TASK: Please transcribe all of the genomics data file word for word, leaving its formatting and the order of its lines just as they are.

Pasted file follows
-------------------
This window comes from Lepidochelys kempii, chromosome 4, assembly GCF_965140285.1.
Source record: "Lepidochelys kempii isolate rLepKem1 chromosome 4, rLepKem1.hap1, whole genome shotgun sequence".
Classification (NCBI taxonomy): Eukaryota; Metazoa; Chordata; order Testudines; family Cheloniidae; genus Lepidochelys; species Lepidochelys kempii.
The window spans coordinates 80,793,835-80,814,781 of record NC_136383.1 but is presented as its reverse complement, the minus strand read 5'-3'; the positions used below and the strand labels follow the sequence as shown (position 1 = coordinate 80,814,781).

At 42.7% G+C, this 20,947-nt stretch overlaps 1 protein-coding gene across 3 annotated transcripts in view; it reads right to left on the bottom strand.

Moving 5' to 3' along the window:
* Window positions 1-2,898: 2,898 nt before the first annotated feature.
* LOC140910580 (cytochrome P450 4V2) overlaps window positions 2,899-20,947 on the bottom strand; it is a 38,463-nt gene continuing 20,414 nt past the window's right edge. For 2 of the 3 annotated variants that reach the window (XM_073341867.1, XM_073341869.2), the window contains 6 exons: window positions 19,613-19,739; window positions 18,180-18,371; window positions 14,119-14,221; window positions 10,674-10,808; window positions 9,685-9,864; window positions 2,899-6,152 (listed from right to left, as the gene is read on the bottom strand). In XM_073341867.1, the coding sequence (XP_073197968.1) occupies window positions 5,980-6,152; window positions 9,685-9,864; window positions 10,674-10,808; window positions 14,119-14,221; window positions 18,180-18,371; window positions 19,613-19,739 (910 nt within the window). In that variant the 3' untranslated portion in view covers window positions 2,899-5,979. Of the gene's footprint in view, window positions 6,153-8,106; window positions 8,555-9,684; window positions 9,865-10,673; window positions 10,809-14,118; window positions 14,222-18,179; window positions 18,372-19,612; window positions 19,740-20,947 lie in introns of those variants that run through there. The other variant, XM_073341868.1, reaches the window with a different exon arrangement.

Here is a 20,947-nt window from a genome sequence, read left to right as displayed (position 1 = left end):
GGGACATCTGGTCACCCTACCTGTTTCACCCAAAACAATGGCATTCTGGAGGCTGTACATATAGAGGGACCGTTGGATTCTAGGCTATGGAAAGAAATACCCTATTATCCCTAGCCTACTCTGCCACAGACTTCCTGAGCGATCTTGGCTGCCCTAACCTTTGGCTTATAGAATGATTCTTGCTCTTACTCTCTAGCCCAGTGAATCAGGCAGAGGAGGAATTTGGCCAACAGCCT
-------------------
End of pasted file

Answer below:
This window comes from Lepidochelys kempii, chromosome 4, assembly GCF_965140285.1.
Source record: "Lepidochelys kempii isolate rLepKem1 chromosome 4, rLepKem1.hap1, whole genome shotgun sequence".
Classification (NCBI taxonomy): Eukaryota; Metazoa; Chordata; order Testudines; family Cheloniidae; genus Lepidochelys; species Lepidochelys kempii.
The window spans coordinates 80,793,835-80,814,781 of record NC_136383.1 but is presented as its reverse complement, the minus strand read 5'-3'; the positions used below and the strand labels follow the sequence as shown (position 1 = coordinate 80,814,781).

At 42.7% G+C, this 20,947-nt stretch overlaps 1 protein-coding gene across 3 annotated transcripts in view; it reads right to left on the bottom strand.

Moving 5' to 3' along the window:
* Window positions 1-2,898: 2,898 nt before the first annotated feature.
* LOC140910580 (cytochrome P450 4V2) overlaps window positions 2,899-20,947 on the bottom strand; it is a 38,463-nt gene continuing 20,414 nt past the window's right edge. For 2 of the 3 annotated variants that reach the window (XM_073341867.1, XM_073341869.2), the window contains 6 exons: window positions 19,613-19,739; window positions 18,180-18,371; window positions 14,119-14,221; window positions 10,674-10,808; window positions 9,685-9,864; window positions 2,899-6,152 (listed from right to left, as the gene is read on the bottom strand). In XM_073341867.1, the coding sequence (XP_073197968.1) occupies window positions 5,980-6,152; window positions 9,685-9,864; window positions 10,674-10,808; window positions 14,119-14,221; window positions 18,180-18,371; window positions 19,613-19,739 (910 nt within the window). In that variant the 3' untranslated portion in view covers window positions 2,899-5,979. Of the gene's footprint in view, window positions 6,153-8,106; window positions 8,555-9,684; window positions 9,865-10,673; window positions 10,809-14,118; window positions 14,222-18,179; window positions 18,372-19,612; window positions 19,740-20,947 lie in introns of those variants that run through there. The other variant, XM_073341868.1, reaches the window with a different exon arrangement.

Here is a 20,947-nt window from a genome sequence, read left to right as displayed (position 1 = left end):
GGGACATCTGGTCACCCTACCTGTTTCACCCAAAACAATGGCATTCTGGAGGCTGTACATATAGAGGGACCGTTGGATTCTAGGCTATGGAAAGAAATACCCTATTATCCCTAGCCTACTCTGCCACAGACTTCCTGAGCGATCTTGGCTGCCCTAACCTTTGGCTTATAGAATGATTCTTGCTCTTACTCTCTAGCCCAGTGAATCAGGCAGAGGAGGAATTTGGCCAACAGCCT